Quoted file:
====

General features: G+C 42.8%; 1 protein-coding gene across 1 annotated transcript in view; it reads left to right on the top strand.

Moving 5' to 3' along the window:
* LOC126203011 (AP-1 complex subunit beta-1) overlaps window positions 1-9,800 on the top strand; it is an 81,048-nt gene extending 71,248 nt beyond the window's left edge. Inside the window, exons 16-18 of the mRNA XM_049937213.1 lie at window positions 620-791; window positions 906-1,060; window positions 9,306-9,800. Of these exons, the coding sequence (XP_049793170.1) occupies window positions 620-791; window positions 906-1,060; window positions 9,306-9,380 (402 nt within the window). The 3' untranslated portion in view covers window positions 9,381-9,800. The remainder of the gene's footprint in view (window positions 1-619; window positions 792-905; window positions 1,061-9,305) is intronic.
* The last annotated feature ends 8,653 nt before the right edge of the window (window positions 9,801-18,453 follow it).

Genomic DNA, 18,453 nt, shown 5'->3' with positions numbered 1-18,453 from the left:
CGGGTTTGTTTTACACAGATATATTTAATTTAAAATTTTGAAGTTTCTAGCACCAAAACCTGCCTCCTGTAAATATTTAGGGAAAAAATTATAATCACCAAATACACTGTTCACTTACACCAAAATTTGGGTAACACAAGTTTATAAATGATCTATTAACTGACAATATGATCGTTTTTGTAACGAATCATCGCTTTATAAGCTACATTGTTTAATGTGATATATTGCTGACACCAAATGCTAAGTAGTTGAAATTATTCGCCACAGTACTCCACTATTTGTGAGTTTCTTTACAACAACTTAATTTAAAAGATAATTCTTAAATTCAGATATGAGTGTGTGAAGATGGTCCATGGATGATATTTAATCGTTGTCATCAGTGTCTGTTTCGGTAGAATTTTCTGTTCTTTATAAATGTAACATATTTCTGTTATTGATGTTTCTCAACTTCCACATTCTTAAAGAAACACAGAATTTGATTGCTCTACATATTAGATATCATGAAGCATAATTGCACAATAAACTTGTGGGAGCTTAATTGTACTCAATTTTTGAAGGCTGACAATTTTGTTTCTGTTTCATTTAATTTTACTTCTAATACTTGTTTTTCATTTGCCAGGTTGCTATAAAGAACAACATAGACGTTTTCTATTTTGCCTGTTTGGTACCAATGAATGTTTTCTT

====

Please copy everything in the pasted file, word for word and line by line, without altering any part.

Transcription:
General features: G+C 42.8%; 1 protein-coding gene across 1 annotated transcript in view; it reads left to right on the top strand.

Moving 5' to 3' along the window:
* LOC126203011 (AP-1 complex subunit beta-1) overlaps window positions 1-9,800 on the top strand; it is an 81,048-nt gene extending 71,248 nt beyond the window's left edge. Inside the window, exons 16-18 of the mRNA XM_049937213.1 lie at window positions 620-791; window positions 906-1,060; window positions 9,306-9,800. Of these exons, the coding sequence (XP_049793170.1) occupies window positions 620-791; window positions 906-1,060; window positions 9,306-9,380 (402 nt within the window). The 3' untranslated portion in view covers window positions 9,381-9,800. The remainder of the gene's footprint in view (window positions 1-619; window positions 792-905; window positions 1,061-9,305) is intronic.
* The last annotated feature ends 8,653 nt before the right edge of the window (window positions 9,801-18,453 follow it).

Genomic DNA, 18,453 nt, shown 5'->3' with positions numbered 1-18,453 from the left:
CGGGTTTGTTTTACACAGATATATTTAATTTAAAATTTTGAAGTTTCTAGCACCAAAACCTGCCTCCTGTAAATATTTAGGGAAAAAATTATAATCACCAAATACACTGTTCACTTACACCAAAATTTGGGTAACACAAGTTTATAAATGATCTATTAACTGACAATATGATCGTTTTTGTAACGAATCATCGCTTTATAAGCTACATTGTTTAATGTGATATATTGCTGACACCAAATGCTAAGTAGTTGAAATTATTCGCCACAGTACTCCACTATTTGTGAGTTTCTTTACAACAACTTAATTTAAAAGATAATTCTTAAATTCAGATATGAGTGTGTGAAGATGGTCCATGGATGATATTTAATCGTTGTCATCAGTGTCTGTTTCGGTAGAATTTTCTGTTCTTTATAAATGTAACATATTTCTGTTATTGATGTTTCTCAACTTCCACATTCTTAAAGAAACACAGAATTTGATTGCTCTACATATTAGATATCATGAAGCATAATTGCACAATAAACTTGTGGGAGCTTAATTGTACTCAATTTTTGAAGGCTGACAATTTTGTTTCTGTTTCATTTAATTTTACTTCTAATACTTGTTTTTCATTTGCCAGGTTGCTATAAAGAACAACATAGACGTTTTCTATTTTGCCTGTTTGGTACCAATGAATGTTTTCTT